The 11 member states of the World Health Organisation’s South-East Asia Region concluded talks last Friday following a week of discussions on health priorities facing the region.
Representatives from Timor-Leste, India, Indonesia, Myanmar, Bhutan, Sri Lanka, the Democratic People’s Republic of Korea, Nepal, Thailand, Bangladesh and The Maldives spent last week addressing health issues surrounding tobacco consumption, tuberculosis, malaria management and emergency risk management, at the 68thsession of the committee meeting in Dili.
This year’s host country was the first to voice their concerns on the high prevalence of tobacco use across South-East Asia, and Timor-Leste in particular.
Currently, the region accounts for over one-third of the world’s tobacco use, killing around 1.3 million here every year. Meanwhile, 56 per cent of Timor-Leste’s population are currently tobacco users, according to figures from the Global Adult Tobacco Survey.
Director for the Department of Noncommunicable Diseases and Environmental Health for WHO, Dr Thaksaphon Thamarangsi, says without Timor-Leste, it’s unlikely tobacco consumption would have been adequately addressed.
“Because of [Timor-Leste] tobacco control has become the agenda here,” he said.
“This is the right time to have something very strong to control to control this most dangerous commodity (sic).”
Another issue that has been on the region’s agenda for years is the elimination and control of malaria, as nearly 3.2 billion people continue to live in areas with risk of infection, according to WHO.
In May the World Health Assembly adopted the Malaria Global Technical Strategy 2016-2030, which aims to reduce malaria deaths and disease by at least 90 per cent. But the task of tackling a variety of malaria strains means that the region’s overall strategy needs to be broadened.
WHO’s Regional Director, Dr Poonam Khetrapal says the region now requires more targeted interventions for the P. vivax malaria, which is increasingly contributing to the disease’s global burden.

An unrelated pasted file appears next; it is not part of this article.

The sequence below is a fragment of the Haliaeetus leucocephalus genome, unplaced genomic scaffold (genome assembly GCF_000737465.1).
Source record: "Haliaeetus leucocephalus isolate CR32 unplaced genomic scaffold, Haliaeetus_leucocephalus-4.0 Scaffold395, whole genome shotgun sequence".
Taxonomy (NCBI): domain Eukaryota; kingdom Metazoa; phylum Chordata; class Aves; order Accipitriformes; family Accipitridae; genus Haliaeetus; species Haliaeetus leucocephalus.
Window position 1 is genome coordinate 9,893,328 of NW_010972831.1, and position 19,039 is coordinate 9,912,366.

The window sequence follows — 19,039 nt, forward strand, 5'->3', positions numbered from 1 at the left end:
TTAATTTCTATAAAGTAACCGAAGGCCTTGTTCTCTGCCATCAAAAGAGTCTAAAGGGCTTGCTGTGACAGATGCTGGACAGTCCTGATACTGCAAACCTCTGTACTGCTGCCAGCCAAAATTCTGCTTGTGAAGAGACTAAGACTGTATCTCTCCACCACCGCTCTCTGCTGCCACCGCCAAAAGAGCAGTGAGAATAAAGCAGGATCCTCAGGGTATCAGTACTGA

“[P. vivax] is proving to be an extremely difficult parasite as it does not readily respond to the existing control measures and has the ability to remain hidden and beyond the reach of the currently available diagnostic tools and medication.”
Following the earthquakes in Nepal earlier this year and the spread of MERS Coronavirus, strengthening response to emergencies and outbreaks also became a key area of discussion this year.
Throughout last week the Committee saw a demonstration of a Medical Camp Kit (MCK) that was used across Nepal this year, allowing for the adequate care of injured and displaced Nepalese.
The solar powered kit contains everything needed in an emergency, including a staff room, consultation tent, a male and female ward, maternity tent and sanitation facilities, as well as a new water filtration system.
“[The Kit] allows for some patients to be stabilised before you refer them, or to treat them for a few days because some of these patients travel from far away places to get there,” said Roderico Ofrin, the director of the Department of Health Security & Emergency Response.
“It’s tailor made for Nepal, but it’s something we’d like to package generically because it can be used for other emergencies and it’s easy to reposition and send to a specific affected area.”
Timor-Leste has benefited from hosting last weeks committee meeting, with the country having been gifted the emergency MCK exhibited throughout the week, and the ability to interact with neighbouring nations.
“The benefit for us mainly is that we’re learning from other countries and we now know better (sic) about our health achievements,” says Dr Ana Isabel Soares, Timor-Leste’s Vice Minister for Health.